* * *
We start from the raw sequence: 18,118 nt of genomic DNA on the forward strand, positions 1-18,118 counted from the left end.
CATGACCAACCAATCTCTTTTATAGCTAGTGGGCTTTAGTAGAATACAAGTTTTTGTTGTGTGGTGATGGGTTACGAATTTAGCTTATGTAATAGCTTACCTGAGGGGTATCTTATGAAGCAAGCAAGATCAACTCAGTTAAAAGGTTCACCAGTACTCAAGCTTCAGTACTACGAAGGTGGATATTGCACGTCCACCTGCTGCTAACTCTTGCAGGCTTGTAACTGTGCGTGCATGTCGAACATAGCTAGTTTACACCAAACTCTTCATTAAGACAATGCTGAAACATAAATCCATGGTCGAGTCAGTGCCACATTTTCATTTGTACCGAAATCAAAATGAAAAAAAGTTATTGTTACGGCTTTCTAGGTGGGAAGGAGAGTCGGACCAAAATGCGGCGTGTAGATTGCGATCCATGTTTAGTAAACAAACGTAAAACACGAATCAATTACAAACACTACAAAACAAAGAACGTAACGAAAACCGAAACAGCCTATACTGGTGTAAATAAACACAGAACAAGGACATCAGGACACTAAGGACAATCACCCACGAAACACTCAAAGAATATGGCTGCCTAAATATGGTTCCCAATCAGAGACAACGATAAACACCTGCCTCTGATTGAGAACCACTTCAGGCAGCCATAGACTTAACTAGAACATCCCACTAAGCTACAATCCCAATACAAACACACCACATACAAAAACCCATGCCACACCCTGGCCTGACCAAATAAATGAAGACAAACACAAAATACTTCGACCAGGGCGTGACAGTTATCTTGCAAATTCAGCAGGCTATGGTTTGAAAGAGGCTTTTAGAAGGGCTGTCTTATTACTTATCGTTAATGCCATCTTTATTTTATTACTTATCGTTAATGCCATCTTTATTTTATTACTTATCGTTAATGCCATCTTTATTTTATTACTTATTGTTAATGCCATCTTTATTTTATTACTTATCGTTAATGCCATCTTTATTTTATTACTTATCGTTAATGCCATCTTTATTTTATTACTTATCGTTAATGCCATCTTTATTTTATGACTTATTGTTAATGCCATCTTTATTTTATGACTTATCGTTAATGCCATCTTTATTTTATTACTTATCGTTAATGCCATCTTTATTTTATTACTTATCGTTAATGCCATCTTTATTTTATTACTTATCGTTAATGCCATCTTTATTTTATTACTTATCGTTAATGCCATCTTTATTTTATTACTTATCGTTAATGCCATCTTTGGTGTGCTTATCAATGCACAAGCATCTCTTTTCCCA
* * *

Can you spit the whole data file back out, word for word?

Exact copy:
We start from the raw sequence: 18,118 nt of genomic DNA on the forward strand, positions 1-18,118 counted from the left end.
CATGACCAACCAATCTCTTTTATAGCTAGTGGGCTTTAGTAGAATACAAGTTTTTGTTGTGTGGTGATGGGTTACGAATTTAGCTTATGTAATAGCTTACCTGAGGGGTATCTTATGAAGCAAGCAAGATCAACTCAGTTAAAAGGTTCACCAGTACTCAAGCTTCAGTACTACGAAGGTGGATATTGCACGTCCACCTGCTGCTAACTCTTGCAGGCTTGTAACTGTGCGTGCATGTCGAACATAGCTAGTTTACACCAAACTCTTCATTAAGACAATGCTGAAACATAAATCCATGGTCGAGTCAGTGCCACATTTTCATTTGTACCGAAATCAAAATGAAAAAAAGTTATTGTTACGGCTTTCTAGGTGGGAAGGAGAGTCGGACCAAAATGCGGCGTGTAGATTGCGATCCATGTTTAGTAAACAAACGTAAAACACGAATCAATTACAAACACTACAAAACAAAGAACGTAACGAAAACCGAAACAGCCTATACTGGTGTAAATAAACACAGAACAAGGACATCAGGACACTAAGGACAATCACCCACGAAACACTCAAAGAATATGGCTGCCTAAATATGGTTCCCAATCAGAGACAACGATAAACACCTGCCTCTGATTGAGAACCACTTCAGGCAGCCATAGACTTAACTAGAACATCCCACTAAGCTACAATCCCAATACAAACACACCACATACAAAAACCCATGCCACACCCTGGCCTGACCAAATAAATGAAGACAAACACAAAATACTTCGACCAGGGCGTGACAGTTATCTTGCAAATTCAGCAGGCTATGGTTTGAAAGAGGCTTTTAGAAGGGCTGTCTTATTACTTATCGTTAATGCCATCTTTATTTTATTACTTATCGTTAATGCCATCTTTATTTTATTACTTATCGTTAATGCCATCTTTATTTTATTACTTATTGTTAATGCCATCTTTATTTTATTACTTATCGTTAATGCCATCTTTATTTTATTACTTATCGTTAATGCCATCTTTATTTTATTACTTATCGTTAATGCCATCTTTATTTTATGACTTATTGTTAATGCCATCTTTATTTTATGACTTATCGTTAATGCCATCTTTATTTTATTACTTATCGTTAATGCCATCTTTATTTTATTACTTATCGTTAATGCCATCTTTATTTTATTACTTATCGTTAATGCCATCTTTATTTTATTACTTATCGTTAATGCCATCTTTATTTTATTACTTATCGTTAATGCCATCTTTGGTGTGCTTATCAATGCACAAGCATCTCTTTTCCCA